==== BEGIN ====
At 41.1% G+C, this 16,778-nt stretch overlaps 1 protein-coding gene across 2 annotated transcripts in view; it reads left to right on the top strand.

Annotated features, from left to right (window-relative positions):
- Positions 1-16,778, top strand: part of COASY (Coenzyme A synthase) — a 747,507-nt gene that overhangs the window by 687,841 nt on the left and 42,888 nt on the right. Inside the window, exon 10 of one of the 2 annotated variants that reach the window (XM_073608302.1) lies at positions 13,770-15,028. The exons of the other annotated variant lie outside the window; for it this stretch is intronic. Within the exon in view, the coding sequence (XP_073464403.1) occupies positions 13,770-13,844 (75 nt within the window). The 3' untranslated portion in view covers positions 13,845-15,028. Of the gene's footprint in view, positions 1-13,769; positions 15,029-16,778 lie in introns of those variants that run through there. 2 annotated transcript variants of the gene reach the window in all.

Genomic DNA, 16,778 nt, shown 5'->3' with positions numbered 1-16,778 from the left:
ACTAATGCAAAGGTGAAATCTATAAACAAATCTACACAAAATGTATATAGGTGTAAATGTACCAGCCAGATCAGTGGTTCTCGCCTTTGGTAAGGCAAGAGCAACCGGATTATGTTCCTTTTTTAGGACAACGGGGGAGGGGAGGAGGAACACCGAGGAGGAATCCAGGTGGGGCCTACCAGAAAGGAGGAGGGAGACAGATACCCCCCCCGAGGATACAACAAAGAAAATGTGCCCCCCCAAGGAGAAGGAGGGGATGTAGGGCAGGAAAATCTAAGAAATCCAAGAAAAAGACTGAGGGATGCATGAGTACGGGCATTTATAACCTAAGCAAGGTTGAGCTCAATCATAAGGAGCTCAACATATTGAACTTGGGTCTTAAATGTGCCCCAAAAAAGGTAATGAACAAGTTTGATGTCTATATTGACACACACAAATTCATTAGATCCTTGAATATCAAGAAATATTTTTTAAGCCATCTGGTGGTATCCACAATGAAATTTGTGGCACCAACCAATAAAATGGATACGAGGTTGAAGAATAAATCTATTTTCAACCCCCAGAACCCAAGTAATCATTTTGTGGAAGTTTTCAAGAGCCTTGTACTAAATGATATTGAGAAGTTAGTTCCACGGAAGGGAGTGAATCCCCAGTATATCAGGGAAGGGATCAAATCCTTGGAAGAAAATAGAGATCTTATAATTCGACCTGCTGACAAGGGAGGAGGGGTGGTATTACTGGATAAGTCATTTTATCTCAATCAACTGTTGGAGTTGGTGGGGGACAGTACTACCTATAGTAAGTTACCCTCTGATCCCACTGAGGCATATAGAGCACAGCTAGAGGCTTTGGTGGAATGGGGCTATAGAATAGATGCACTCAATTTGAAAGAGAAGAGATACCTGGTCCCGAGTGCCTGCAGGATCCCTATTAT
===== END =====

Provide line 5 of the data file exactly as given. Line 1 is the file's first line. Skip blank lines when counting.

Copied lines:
ACTAATGCAAAGGTGAAATCTATAAACAAATCTACACAAAATGTATATAGGTGTAAATGTACCAGCCAGATCAGTGGTTCTCGCCTTTGGTAAGGCAAGAGCAACCGGATTATGTTCCTTTTTTAGGACAACGGGGGAGGGGAGGAGGAACACCGAGGAGGAATCCAGGTGGGGCCTACCAGAAAGGAGGAGGGAGACAGATACCCCCCCCGAGGATACAACAAAGAAAATGTGCCCCCCCAAGGAGAAGGAGGGGATGTAGGGCAGGAAAATCTAAGAAATCCAAGAAAAAGACTGAGGGATGCATGAGTACGGGCATTTATAACCTAAGCAAGGTTGAGCTCAATCATAAGGAGCTCAACATATTGAACTTGGGTCTTAAATGTGCCCCAAAAAAGGTAATGAACAAGTTTGATGTCTATATTGACACACACAAATTCATTAGATCCTTGAATATCAAGAAATATTTTTTAAGCCATCTGGTGGTATCCACAATGAAATTTGTGGCACCAACCAATAAAATGGATACGAGGTTGAAGAATAAATCTATTTTCAACCCCCAGAACCCAAGTAATCATTTTGTGGAAGTTTTCAAGAGCCTTGTACTAAATGATATTGAGAAGTTAGTTCCACGGAAGGGAGTGAATCCCCAGTATATCAGGGAAGGGATCAAATCCTTGGAAGAAAATAGAGATCTTATAATTCGACCTGCTGACAAGGGAGGAGGGGTGGTATTACTGGATAAGTCATTTTATCTCAATCAACTGTTGGAGTTGGTGGGGGACAGTACTACCTATAGTAAGTTACCCTCTGATCCCACTGAGGCATATAGAGCACAGCTAGAGGCTTTGGTGGAATGGGGCTATAGAATAGATGCACTCAATTTGAAAGAGAAGAGATACCTGGTCCCGAGTGCCTGCAGGATCCCTATTAT